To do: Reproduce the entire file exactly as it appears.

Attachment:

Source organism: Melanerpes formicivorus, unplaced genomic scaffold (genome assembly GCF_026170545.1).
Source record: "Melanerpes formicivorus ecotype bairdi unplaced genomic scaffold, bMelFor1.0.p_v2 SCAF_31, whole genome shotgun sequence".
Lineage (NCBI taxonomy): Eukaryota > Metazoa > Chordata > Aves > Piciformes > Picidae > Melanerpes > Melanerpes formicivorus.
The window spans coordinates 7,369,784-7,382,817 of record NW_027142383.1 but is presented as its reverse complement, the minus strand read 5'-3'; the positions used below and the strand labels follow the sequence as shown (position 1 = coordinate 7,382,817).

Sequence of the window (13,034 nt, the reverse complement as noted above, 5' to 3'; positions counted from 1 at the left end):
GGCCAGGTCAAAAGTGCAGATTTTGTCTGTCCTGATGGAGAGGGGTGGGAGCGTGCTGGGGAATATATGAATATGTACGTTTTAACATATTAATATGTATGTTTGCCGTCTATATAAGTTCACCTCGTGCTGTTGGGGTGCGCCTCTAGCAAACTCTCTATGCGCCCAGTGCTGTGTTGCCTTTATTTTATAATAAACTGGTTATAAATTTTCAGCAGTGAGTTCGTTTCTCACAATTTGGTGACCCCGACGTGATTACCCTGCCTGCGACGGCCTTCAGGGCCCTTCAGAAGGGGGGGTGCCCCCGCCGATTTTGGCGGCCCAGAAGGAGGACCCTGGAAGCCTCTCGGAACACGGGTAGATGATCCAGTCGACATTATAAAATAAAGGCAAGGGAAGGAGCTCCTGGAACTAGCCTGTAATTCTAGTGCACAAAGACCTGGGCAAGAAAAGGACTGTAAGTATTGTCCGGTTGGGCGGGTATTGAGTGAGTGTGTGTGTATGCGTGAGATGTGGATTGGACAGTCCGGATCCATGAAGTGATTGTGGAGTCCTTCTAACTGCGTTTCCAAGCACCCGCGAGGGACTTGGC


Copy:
Source organism: Melanerpes formicivorus, unplaced genomic scaffold (genome assembly GCF_026170545.1).
Source record: "Melanerpes formicivorus ecotype bairdi unplaced genomic scaffold, bMelFor1.0.p_v2 SCAF_31, whole genome shotgun sequence".
Lineage (NCBI taxonomy): Eukaryota > Metazoa > Chordata > Aves > Piciformes > Picidae > Melanerpes > Melanerpes formicivorus.
The window spans coordinates 7,369,784-7,382,817 of record NW_027142383.1 but is presented as its reverse complement, the minus strand read 5'-3'; the positions used below and the strand labels follow the sequence as shown (position 1 = coordinate 7,382,817).

Sequence of the window (13,034 nt, the reverse complement as noted above, 5' to 3'; positions counted from 1 at the left end):
GGCCAGGTCAAAAGTGCAGATTTTGTCTGTCCTGATGGAGAGGGGTGGGAGCGTGCTGGGGAATATATGAATATGTACGTTTTAACATATTAATATGTATGTTTGCCGTCTATATAAGTTCACCTCGTGCTGTTGGGGTGCGCCTCTAGCAAACTCTCTATGCGCCCAGTGCTGTGTTGCCTTTATTTTATAATAAACTGGTTATAAATTTTCAGCAGTGAGTTCGTTTCTCACAATTTGGTGACCCCGACGTGATTACCCTGCCTGCGACGGCCTTCAGGGCCCTTCAGAAGGGGGGGTGCCCCCGCCGATTTTGGCGGCCCAGAAGGAGGACCCTGGAAGCCTCTCGGAACACGGGTAGATGATCCAGTCGACATTATAAAATAAAGGCAAGGGAAGGAGCTCCTGGAACTAGCCTGTAATTCTAGTGCACAAAGACCTGGGCAAGAAAAGGACTGTAAGTATTGTCCGGTTGGGCGGGTATTGAGTGAGTGTGTGTGTATGCGTGAGATGTGGATTGGACAGTCCGGATCCATGAAGTGATTGTGGAGTCCTTCTAACTGCGTTTCCAAGCACCCGCGAGGGACTTGGC